Sunday, December 13, 2009

Dart Adams presents My Favorite Magazines Of The Backpack Era (1997-2002) Revisited

Back when I was a young backpacker/aspiring emcee I spent time toiling at an overnight job at Super Star Market stocking the entire goddamn store. I remember starting out facing cookies, stocking the baby food aisle, breaking down all of the cardboard and filling a trailer with it then ending the shift by facing the entire frozen food section by getting into the freezers with gloves on.

I hated that job with a passion but I was a 23 year old college dropout who needed money to fuel my Hip Hop addiction. I was paid $7.34 an hour back then (1998), since minimum wage was $5.50 and this was my first ever real job I was lucky.

I used to frequent the record stores down the street from my house on my days off and pick up some magazines to read on my breaks. After about three months of my overnight job, I quit after one of the workers at Tower Records/Video said that I should apply there since no one who worked there knew as much about music as I did.

I ended up getting a job on the Videos and Magazines floor instead and after a month there I knew everything there was to know about that floor. I used to pick up shifts on the second floor (Rock/Pop/Rap floor) covering for Berklee students that needed to finish projects or had gigs and studio time booked. Here is a list of some of my favorite magazines from that bygone era (1997-2002) that I still have a bunch of to this day in Adidas boxes in my room. Here goes:

"Life Sucks Die" was a completely off the wall graffiti magazine from Minneapolis, MN that not only covered graf and interviewed and showcased graf writers but it also dealt with underground Hip Hop, indie Rock, Death Metal and whatever the fuck else they thought they could take up pages with. I have old LSD articles memorized even to this very day. There was never a boring issue of "Life Sucks Die".

"On The Go Magazine" was the brainchild of Philly graf legend Stephen "ESPO" Powers. This magazine dealt with all of the aspects of Hip Hop culture with a focus on the underground scene and graffiti/aerosoul art.

While it was pretty hard to get issues in the racks every month, when we did get them in we always sold out within a few days. I still have the one with the Mobb Deep Xmas cover and the Cru holding signs that say "Free Mighty Ha!". That was clearly a long time ago.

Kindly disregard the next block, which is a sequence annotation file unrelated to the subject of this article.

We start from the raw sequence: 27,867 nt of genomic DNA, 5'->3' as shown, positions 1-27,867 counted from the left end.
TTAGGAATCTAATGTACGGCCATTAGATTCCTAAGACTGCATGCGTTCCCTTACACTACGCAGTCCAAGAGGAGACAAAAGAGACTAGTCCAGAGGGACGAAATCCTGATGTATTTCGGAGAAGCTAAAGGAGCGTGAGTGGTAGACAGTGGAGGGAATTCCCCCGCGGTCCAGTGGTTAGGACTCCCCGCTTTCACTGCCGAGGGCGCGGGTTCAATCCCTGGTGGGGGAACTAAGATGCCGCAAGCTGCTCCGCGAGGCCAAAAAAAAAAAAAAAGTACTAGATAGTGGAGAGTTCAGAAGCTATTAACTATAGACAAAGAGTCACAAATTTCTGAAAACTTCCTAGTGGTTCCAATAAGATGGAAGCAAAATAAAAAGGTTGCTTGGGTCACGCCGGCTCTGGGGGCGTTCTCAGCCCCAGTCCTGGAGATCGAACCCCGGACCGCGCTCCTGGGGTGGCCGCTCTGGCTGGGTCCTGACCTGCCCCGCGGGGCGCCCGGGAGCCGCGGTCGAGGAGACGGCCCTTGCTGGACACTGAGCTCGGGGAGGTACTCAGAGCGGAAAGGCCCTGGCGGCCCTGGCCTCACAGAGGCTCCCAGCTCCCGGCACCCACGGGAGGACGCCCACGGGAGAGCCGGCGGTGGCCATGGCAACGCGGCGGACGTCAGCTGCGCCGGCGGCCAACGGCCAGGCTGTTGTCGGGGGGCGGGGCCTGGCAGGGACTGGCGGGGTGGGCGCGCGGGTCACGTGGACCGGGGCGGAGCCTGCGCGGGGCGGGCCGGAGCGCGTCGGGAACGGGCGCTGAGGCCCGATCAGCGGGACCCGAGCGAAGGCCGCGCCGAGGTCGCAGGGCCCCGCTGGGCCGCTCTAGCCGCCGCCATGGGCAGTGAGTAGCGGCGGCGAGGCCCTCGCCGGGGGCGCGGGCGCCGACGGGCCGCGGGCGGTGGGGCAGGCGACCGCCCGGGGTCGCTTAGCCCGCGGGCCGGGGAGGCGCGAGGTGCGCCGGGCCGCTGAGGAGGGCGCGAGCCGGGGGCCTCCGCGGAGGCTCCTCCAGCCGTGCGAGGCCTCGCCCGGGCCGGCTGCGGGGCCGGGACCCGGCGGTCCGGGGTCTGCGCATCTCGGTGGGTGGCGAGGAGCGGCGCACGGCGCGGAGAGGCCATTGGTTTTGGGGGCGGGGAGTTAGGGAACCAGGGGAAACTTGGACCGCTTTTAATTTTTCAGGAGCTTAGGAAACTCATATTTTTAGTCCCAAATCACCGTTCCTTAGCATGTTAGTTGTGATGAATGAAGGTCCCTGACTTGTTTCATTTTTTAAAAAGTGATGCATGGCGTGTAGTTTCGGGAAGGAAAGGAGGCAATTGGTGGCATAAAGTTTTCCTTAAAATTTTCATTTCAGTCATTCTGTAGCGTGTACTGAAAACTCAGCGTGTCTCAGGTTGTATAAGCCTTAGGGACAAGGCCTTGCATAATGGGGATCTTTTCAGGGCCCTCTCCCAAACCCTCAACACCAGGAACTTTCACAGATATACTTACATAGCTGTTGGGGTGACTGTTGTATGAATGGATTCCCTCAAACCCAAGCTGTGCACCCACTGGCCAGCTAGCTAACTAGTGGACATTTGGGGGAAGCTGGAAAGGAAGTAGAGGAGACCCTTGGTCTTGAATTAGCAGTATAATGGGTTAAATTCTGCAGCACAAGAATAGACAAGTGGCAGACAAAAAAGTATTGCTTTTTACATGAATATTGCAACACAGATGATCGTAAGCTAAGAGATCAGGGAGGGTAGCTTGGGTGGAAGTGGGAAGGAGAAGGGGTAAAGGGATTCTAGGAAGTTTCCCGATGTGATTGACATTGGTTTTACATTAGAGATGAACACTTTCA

"Scribble Magazine" was based in Cincinnati, OH and focused on the underground Hip Hop scene (especially the Midwest) as well as showcasing graf writers. The first Scribble issue I ever bought was number 5 and by the time Scribble 7 was out, I was getting them for free.

I know you're probably thinking that I got a cover, no I didn't. Scribble Magazine lived on in the annual Scribble Jams that didn't happen this year. That was a DVD I was looking forward to Netflixing right about now, too.

"While You Were Sleeping" was Roger Gastman's graffiti magazine, passion project and much, much more. This mag and it's closest competitor "Life Sucks Die" were two sides of the same coin. They were both from Minneapolis but Gastman managed to make his magazine much more diverse and a tad less perverted than LSD even though they originally partnered with a porn company.

"While You Were Sleeping" had some of the funniest features in it and it managed to find an audience. I'll never forget the ones with the Natalie Raitano and Julie Benz covers...ever. I'll never forget the ads featuring a naked girl in a tub full of caps. If you sent a self addressed stamped envelope filled with pron they sent you a prize. I wonder what that was?

"Graphotism" was the super glossy, thick graffiti magazine that took no shorts. There were no pictures of TV sirens or porn stars to distract you. Spreads consisted of some ill burner that took up an entire wall and there were a bunch of well written articles and interviews with the giants and legends of graf and aerosoul art.